Wildcard Wednesday 4/27/16

In a previous post, on a Tuesday long long ago, I mentioned Dan Barber’s idea of responsibility and how actions metaphorically corresponded to deposits and withdrawals from a collective bank. I also mentioned that ideas of responsibility don’t always mesh since I disagreed at first with one conception of it. 

The idea of responsibility has, for a long time, dominated my thoughts. So naturally part of that analyzing involves pondering what responsibility means? I think there are actually two types of responsibility. 

On a small scale, micro-responsibility, like micro-economics, is what can be directly attributed to, or seen as a result of, your actions. This would be legal responsibility. A caused B to happen and A could guess C could potentially result. B did lead to bad result C. If not for A creating B, no C. How reasonable is the implication of C? If it’s very reasonable for C to flow from B then A is very responsible. If it is a stretch to think that C would flow from B then A is not that responsible. Legally, it’s a question of “reasonable.” You are only legally responsible for what you can “reasonably” foresee occurring. 

But, Dan Barber is discussing another, larger, type of responsibility. It opposes arguments that people don’t matter. “Why vote in elections when there are so many people? Why does one single drop of water matter in an endless ocean?” Dan Barber argues, I think, that “yes, in fact, your voice does matter.” 

If we view our actions as investments in a bank, and see that we all access that account, a global account for all people (unfortunately not a real account I have access to), we realize that every action in some way effects us. Macro-responsibility like macro-economics. You shouldn’t feel aimless and drowning. You shouldn’t feel like your actions are entirely pointless. You should feel like your actions are at least somewhat meaningful. They amount to a deposit or withdrawal that changes the account balance that some other entirely random person may confront. And they may change the balance you confront.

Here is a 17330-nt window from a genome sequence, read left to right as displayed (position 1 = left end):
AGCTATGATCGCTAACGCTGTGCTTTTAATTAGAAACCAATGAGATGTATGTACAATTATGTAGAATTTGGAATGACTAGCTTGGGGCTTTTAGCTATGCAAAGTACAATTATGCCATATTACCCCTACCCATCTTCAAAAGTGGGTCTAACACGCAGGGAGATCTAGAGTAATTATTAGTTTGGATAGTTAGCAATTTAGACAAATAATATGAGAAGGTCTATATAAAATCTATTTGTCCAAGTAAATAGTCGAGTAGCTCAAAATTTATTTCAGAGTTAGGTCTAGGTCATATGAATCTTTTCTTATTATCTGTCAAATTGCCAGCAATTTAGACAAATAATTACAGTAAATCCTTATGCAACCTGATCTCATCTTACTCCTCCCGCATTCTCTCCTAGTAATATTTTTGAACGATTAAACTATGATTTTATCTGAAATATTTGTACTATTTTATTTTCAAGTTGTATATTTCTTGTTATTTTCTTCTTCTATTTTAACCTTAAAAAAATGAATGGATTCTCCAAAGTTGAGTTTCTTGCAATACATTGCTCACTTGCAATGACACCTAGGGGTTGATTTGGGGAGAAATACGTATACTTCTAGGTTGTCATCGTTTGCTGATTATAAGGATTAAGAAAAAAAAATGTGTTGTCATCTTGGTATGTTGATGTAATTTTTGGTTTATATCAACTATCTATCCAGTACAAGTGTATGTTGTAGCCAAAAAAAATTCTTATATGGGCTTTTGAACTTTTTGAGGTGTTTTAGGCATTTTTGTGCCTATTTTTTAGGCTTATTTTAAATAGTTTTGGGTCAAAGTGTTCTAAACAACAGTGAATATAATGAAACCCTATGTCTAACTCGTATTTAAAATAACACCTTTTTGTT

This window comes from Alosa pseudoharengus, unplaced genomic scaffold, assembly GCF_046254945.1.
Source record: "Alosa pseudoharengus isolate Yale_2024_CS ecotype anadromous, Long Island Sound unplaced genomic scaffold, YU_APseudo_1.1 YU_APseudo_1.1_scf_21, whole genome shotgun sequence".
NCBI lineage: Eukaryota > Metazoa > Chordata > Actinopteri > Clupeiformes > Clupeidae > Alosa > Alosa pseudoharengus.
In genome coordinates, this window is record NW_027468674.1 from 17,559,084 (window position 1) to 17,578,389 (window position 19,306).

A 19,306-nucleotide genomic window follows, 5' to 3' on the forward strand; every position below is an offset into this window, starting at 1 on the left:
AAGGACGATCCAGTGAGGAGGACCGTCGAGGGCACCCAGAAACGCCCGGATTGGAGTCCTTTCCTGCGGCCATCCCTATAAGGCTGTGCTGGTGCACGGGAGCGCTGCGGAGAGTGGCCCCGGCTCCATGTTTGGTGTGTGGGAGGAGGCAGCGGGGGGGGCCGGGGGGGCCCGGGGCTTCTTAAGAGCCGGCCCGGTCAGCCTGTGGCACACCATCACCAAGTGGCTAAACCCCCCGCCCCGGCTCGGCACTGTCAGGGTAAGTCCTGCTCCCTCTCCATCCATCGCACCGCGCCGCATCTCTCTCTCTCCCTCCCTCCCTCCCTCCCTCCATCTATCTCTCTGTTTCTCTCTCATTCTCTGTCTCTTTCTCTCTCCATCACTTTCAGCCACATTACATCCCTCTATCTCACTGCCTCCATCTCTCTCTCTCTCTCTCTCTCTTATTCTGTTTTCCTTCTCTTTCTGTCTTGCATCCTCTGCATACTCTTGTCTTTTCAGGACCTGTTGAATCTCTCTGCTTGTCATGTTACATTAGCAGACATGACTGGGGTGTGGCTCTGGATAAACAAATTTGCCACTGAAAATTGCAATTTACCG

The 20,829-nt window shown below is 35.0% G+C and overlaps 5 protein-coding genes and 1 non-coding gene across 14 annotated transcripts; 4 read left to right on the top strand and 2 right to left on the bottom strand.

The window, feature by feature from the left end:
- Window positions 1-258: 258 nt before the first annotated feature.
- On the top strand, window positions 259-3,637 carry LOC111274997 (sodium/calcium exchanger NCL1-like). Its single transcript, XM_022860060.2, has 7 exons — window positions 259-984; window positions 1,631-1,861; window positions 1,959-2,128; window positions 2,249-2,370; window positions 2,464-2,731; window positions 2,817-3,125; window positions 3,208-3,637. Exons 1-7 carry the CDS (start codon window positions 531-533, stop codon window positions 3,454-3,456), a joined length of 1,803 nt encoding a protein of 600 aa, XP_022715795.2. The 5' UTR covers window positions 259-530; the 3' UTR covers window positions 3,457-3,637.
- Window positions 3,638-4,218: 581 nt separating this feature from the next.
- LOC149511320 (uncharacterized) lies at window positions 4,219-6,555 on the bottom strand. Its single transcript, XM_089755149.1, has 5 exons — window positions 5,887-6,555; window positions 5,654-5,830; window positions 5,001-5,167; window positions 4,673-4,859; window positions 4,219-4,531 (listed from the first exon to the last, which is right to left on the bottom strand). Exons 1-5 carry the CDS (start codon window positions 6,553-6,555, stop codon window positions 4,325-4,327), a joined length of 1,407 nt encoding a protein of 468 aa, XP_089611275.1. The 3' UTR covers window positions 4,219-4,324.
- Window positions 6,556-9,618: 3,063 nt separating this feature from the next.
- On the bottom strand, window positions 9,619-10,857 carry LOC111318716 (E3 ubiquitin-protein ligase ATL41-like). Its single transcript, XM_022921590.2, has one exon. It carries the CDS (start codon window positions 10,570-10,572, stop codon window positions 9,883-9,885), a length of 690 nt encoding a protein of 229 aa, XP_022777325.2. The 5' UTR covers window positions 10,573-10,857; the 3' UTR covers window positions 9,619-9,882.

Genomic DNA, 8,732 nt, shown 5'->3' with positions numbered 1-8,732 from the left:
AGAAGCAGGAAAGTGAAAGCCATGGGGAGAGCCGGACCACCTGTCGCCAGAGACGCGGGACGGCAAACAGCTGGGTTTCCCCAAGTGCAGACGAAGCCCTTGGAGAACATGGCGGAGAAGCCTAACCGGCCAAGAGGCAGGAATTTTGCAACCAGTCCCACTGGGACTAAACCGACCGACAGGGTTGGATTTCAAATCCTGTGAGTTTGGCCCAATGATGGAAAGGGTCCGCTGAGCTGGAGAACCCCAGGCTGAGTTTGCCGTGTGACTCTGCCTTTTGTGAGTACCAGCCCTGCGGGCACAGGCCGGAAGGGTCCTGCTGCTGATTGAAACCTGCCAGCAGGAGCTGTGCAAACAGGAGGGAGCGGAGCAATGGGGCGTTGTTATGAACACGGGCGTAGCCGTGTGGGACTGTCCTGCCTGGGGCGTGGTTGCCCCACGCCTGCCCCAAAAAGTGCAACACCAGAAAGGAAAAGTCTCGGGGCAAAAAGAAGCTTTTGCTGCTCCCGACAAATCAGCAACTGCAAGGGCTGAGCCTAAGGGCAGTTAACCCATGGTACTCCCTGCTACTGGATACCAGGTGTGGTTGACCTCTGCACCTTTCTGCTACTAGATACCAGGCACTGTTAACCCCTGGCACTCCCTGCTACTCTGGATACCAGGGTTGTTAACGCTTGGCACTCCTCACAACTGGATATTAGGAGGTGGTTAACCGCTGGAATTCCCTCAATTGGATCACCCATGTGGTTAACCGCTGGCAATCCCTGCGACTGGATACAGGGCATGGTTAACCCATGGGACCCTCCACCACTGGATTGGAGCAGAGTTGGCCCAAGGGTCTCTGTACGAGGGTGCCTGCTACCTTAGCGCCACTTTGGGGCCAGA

In Dan Barber’s analogy the Earth, the world, our society is akin to the bank. Because you have access to the account, any action you take changes the available balance. You know that, so while you might not be legally held responsible for an action, you can reasonably assume that, because you can access the account, your actions may change the balance.

Taco Tuesday 4/5/16

Taco Tuesday 4/5/16

April 5, 2016 in Taco Tuesday

Music didn’t suddenly disappear from existence on Monday. But I kind of did. I was traveling, but fear not! Musical Mondays will return very soon. Probably as soon as next week. In the interim, time continues its forward march. And, to form, today is already Taco Tuesday. Yum. 

Awhile ago, on the FBook, I shared a link to an episode of the “Chef’s Table” on Netflix. The episode centered around the chef, Dan Barber. Dan Barber, to me, is the restauranteur equivalent of Michael Pollan. 

As I established earlier, I really like Michael Pollan. In case you missed it, I recommend watching any or all of “Cooked” on Netflix (A four episode documentary, 1 hr an episode). Even more I recommend reading “Cooked,” the book by the same name goes much more in depth. Mr. Pollan authored a number of other books, including “Omnivore’s Dilemma,” which I think all schools should teach and all earthlings in general should read.

So, if you find Michael Pollan even slightly as interesting, as I do, then I feel like Dan Barber puts some similar thoughts into practice in his restaurants. 

Dan Barber puts a lot of emphasis on the idea of responsibility. Now I hate when the ideas of responsibility and kindness are conflated. Your kind acts are not “responsible” acts, they are nice acts. But, in a way, I guess they are responsible too.

Shoot. I just used a thought about what Dan Barber does to sink my own concept of responsibility. See, it’s easy to extend responsibility only to your immediate actions. In fact, I think you should at the least do that. However, you're a person, I’m a person, we’re all people. So even if we’ve never met, if you believe that your actions have even minor consequences, a “butterfly effect,” then every person alive, or still to live, will receive some effect from what you do. 

In Dan Barber’s terminology, your actions deposit or withdraw from a collective bank. The account does not belong to just you, it belongs to each person alive. Dan Barber believes that crop rotation equals depositing in the bank. People eat lots of wheat. Farm land needs crop rotation in order to replenish minerals and grow wheat. Otherwise the farm suffers significant soil depletion. By creating a demand for the necessary crops for rotation one human encourages a farmer to rotate crops. That rotation equals the best wheat for all people. With a little longer, big picture view, it’s responsible to everyone, including yourself, to rotate crops. So it’s good selfish to be responsible. I suggest being good selfish and learning about Dan Barber.